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Steps to Steer Clear of Colds and Flu

Tips include lots of hand washing and plenty of rest

FRIDAY, Dec. 3, 2004 (HealthDayNews) -- When it comes to gifts, it's better to give than to receive. But, in the case of colds and flu, you don't want to give or get them during the holidays.

"Avoiding spreading colds or influenza this season is going to be particularly important, in light of the recent flu vaccine shortage," Dr. Jeff Desmond, an associate professor of emergency medicine at the University of Michigan Medical School, said in a prepared statement.

"Both the common cold and influenza are spread by respiratory droplets -- sneezing, coughing, or hand contact with another person after touching nose or mouth secretions. Both of them are viral illnesses and both are caused by several types of viruses," Desmond said.

Flu season tends to run from November into early March, with the peak period from late December into January. Colds can be passed around at any time of year, but they tend to spread faster and more widely in late fall and early winter, he noted.

No matter whether it's a cold or flu going around, you should do everything you can to avoid spreading or catching it.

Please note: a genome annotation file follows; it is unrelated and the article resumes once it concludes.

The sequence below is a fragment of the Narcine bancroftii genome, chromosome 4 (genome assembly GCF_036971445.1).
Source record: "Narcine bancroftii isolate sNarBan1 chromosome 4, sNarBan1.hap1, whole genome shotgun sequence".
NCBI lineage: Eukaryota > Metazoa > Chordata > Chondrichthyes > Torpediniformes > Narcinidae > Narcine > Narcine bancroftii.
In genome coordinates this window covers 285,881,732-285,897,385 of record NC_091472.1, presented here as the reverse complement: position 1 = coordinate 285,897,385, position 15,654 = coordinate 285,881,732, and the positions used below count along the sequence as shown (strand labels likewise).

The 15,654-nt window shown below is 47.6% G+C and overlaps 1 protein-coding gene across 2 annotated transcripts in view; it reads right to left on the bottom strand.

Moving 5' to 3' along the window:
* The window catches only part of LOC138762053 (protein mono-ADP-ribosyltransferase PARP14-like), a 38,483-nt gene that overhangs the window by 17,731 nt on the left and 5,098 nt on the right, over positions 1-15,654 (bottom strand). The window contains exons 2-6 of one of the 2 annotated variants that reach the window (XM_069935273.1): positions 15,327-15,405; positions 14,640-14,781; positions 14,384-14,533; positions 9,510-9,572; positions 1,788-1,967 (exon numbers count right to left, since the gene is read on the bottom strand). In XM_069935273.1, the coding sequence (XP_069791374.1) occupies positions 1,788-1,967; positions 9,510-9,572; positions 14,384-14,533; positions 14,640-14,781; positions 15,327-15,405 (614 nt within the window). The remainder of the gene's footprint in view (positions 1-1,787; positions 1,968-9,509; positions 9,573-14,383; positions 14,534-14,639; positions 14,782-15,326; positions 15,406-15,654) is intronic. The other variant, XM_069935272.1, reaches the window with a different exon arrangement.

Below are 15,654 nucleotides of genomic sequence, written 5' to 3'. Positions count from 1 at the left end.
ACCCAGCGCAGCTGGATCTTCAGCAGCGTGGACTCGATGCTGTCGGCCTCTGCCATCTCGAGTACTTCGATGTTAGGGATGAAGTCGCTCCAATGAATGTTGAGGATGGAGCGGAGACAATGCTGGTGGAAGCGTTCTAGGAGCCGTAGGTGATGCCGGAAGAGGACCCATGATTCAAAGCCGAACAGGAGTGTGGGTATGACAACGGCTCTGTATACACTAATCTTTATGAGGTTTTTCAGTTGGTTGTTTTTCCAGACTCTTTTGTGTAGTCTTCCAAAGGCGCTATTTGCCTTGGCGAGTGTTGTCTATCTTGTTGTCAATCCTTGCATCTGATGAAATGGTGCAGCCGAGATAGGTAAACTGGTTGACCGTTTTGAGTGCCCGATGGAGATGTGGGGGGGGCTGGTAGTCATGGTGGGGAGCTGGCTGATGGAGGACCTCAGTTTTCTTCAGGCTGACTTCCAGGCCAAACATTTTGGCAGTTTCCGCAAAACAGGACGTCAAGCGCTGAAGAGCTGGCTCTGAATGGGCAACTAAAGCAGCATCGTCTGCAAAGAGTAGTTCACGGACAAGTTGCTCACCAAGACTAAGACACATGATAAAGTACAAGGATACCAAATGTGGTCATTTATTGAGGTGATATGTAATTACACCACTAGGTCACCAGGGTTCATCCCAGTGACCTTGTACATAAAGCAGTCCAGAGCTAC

"Stay home if you feel ill, cover your nose or mouth while you're coughing or sneezing, wash your hands frequently, and avoid contact between your hands and your face or eyes. If you can't always get to a sink to wash your hands with soap and water, use an antibacterial gel, which can kill viruses," Desmond advised.

Eating healthy foods, getting plenty of sleep, and regular physical activity can all help your immune system fight off cold and flu bugs.

Remember that holiday and work-related stress can weaken your immune system.

More information

The American Lung Association has more about colds and flu.

SOURCE: University of Michigan Health System, news release, December 2004
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